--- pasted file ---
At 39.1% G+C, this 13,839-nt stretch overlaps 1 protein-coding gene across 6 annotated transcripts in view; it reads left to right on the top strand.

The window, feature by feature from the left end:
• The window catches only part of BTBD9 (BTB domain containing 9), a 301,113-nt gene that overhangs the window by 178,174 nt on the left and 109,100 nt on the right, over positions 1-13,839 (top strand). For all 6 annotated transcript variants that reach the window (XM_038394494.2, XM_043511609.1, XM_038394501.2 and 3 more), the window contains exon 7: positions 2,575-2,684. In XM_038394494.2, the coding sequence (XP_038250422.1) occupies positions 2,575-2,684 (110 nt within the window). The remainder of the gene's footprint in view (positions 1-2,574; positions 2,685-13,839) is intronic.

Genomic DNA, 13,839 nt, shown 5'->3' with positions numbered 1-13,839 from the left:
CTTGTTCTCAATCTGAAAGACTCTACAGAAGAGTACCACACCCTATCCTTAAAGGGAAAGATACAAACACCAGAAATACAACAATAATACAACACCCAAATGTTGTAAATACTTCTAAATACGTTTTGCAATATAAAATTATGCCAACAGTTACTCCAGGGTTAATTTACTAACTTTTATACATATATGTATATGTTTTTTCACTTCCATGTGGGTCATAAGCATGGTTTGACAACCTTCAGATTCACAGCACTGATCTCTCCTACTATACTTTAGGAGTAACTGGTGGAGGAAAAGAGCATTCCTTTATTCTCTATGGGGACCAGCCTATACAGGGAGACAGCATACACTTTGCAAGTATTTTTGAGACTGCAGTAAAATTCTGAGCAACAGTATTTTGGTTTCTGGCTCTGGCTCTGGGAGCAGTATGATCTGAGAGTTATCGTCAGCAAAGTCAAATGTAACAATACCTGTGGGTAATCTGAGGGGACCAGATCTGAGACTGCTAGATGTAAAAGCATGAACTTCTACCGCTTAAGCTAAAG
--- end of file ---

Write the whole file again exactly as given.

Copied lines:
At 39.1% G+C, this 13,839-nt stretch overlaps 1 protein-coding gene across 6 annotated transcripts in view; it reads left to right on the top strand.

The window, feature by feature from the left end:
• The window catches only part of BTBD9 (BTB domain containing 9), a 301,113-nt gene that overhangs the window by 178,174 nt on the left and 109,100 nt on the right, over positions 1-13,839 (top strand). For all 6 annotated transcript variants that reach the window (XM_038394494.2, XM_043511609.1, XM_038394501.2 and 3 more), the window contains exon 7: positions 2,575-2,684. In XM_038394494.2, the coding sequence (XP_038250422.1) occupies positions 2,575-2,684 (110 nt within the window). The remainder of the gene's footprint in view (positions 1-2,574; positions 2,685-13,839) is intronic.

Genomic DNA, 13,839 nt, shown 5'->3' with positions numbered 1-13,839 from the left:
CTTGTTCTCAATCTGAAAGACTCTACAGAAGAGTACCACACCCTATCCTTAAAGGGAAAGATACAAACACCAGAAATACAACAATAATACAACACCCAAATGTTGTAAATACTTCTAAATACGTTTTGCAATATAAAATTATGCCAACAGTTACTCCAGGGTTAATTTACTAACTTTTATACATATATGTATATGTTTTTTCACTTCCATGTGGGTCATAAGCATGGTTTGACAACCTTCAGATTCACAGCACTGATCTCTCCTACTATACTTTAGGAGTAACTGGTGGAGGAAAAGAGCATTCCTTTATTCTCTATGGGGACCAGCCTATACAGGGAGACAGCATACACTTTGCAAGTATTTTTGAGACTGCAGTAAAATTCTGAGCAACAGTATTTTGGTTTCTGGCTCTGGCTCTGGGAGCAGTATGATCTGAGAGTTATCGTCAGCAAAGTCAAATGTAACAATACCTGTGGGTAATCTGAGGGGACCAGATCTGAGACTGCTAGATGTAAAAGCATGAACTTCTACCGCTTAAGCTAAAG